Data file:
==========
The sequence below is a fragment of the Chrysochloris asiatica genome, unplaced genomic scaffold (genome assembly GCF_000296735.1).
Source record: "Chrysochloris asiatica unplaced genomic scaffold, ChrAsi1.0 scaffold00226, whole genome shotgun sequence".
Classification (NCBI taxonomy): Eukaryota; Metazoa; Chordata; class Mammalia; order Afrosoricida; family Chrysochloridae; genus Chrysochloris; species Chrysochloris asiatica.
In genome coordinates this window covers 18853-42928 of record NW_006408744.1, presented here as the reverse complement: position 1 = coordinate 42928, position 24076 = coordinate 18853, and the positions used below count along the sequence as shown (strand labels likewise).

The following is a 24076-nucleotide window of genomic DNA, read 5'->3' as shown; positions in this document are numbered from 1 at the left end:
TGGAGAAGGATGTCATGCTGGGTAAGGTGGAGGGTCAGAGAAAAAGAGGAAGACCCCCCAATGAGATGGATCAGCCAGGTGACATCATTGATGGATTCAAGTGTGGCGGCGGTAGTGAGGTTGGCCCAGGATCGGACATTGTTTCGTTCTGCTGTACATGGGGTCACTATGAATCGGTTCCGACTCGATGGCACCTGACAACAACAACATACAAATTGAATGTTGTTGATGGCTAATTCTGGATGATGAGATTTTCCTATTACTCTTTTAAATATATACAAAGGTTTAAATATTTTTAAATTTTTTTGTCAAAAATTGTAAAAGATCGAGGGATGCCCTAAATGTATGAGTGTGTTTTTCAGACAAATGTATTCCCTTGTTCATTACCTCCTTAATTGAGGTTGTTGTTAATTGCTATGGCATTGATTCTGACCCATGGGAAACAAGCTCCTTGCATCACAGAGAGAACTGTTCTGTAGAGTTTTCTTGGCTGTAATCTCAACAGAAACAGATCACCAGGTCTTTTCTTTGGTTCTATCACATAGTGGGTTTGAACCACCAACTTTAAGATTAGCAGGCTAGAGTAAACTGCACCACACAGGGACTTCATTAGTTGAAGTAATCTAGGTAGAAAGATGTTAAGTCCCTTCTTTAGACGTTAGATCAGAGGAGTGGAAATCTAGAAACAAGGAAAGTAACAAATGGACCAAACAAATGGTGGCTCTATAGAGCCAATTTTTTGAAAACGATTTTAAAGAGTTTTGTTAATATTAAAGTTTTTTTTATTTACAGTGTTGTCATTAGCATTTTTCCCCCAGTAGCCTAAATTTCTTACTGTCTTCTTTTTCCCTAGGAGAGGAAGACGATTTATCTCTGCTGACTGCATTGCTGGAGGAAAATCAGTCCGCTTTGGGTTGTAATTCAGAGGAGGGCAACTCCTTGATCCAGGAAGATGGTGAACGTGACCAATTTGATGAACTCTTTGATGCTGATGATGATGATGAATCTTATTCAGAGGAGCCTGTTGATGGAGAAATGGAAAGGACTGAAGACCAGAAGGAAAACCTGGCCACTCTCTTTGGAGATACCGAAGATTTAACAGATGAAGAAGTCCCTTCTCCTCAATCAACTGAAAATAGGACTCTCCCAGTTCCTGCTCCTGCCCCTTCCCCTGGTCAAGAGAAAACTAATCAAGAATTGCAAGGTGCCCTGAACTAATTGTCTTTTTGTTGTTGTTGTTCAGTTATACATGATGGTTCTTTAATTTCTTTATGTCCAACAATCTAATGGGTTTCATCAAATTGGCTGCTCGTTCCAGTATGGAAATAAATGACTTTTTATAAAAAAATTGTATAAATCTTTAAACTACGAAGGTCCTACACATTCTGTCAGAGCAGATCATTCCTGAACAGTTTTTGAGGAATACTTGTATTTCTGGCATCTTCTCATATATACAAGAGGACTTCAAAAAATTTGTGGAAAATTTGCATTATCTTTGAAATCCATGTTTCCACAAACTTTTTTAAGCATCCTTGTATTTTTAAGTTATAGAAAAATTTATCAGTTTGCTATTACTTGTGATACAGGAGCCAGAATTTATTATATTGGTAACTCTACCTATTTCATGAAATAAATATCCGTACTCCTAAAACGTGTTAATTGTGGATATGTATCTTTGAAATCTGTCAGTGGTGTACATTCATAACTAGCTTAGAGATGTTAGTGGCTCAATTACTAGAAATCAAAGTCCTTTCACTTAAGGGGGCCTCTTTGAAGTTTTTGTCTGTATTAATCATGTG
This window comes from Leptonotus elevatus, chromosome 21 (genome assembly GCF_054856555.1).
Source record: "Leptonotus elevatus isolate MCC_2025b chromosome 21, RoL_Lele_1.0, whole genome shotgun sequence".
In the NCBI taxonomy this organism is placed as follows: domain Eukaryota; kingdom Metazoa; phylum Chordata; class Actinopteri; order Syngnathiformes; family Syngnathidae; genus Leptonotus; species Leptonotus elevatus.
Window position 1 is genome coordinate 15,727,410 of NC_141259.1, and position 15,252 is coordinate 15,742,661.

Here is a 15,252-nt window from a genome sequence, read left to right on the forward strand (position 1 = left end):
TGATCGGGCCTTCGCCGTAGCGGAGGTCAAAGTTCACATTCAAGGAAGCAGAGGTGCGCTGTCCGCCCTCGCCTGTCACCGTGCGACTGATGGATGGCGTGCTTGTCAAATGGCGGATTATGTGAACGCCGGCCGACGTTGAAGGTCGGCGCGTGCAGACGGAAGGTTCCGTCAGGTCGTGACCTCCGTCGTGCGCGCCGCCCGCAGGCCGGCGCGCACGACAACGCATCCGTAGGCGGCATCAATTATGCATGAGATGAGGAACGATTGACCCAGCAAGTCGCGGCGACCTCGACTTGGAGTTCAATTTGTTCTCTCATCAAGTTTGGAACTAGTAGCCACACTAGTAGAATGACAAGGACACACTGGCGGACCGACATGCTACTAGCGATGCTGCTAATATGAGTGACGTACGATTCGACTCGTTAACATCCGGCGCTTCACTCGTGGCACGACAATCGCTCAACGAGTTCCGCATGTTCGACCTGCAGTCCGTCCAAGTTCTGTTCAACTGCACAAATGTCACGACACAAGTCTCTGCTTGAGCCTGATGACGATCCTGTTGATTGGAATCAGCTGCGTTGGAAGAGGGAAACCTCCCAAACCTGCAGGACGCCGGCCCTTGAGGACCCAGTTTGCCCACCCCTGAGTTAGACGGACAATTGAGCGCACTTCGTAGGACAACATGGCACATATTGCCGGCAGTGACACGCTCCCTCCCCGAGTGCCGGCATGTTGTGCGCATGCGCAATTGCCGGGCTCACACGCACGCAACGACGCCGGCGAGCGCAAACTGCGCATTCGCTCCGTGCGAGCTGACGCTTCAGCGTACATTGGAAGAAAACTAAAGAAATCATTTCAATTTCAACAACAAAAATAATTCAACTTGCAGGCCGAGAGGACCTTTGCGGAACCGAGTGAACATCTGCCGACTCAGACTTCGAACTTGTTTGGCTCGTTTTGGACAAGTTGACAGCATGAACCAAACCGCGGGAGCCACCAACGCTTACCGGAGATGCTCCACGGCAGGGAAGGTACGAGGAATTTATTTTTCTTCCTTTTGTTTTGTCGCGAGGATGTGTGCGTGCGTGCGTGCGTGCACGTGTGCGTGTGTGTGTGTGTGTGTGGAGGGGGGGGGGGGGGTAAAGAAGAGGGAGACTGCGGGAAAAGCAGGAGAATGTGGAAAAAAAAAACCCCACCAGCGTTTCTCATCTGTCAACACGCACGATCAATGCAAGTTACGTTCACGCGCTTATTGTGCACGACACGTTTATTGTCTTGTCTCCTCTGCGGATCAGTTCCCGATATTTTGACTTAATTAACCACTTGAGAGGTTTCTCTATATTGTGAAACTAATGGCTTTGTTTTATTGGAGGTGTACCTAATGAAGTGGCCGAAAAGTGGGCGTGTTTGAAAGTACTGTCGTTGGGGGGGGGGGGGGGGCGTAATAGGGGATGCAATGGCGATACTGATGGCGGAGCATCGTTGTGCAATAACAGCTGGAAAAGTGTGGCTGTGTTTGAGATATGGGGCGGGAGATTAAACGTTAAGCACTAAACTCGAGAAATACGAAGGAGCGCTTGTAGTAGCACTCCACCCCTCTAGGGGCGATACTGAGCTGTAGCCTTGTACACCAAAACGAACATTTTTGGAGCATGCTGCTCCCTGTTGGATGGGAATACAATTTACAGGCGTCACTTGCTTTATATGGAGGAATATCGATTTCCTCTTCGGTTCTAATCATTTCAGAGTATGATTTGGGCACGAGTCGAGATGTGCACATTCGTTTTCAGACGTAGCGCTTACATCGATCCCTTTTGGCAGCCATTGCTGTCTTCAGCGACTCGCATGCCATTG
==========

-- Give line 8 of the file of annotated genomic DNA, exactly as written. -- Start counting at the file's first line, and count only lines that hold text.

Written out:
Source record: "Leptonotus elevatus isolate MCC_2025b chromosome 21, RoL_Lele_1.0, whole genome shotgun sequence".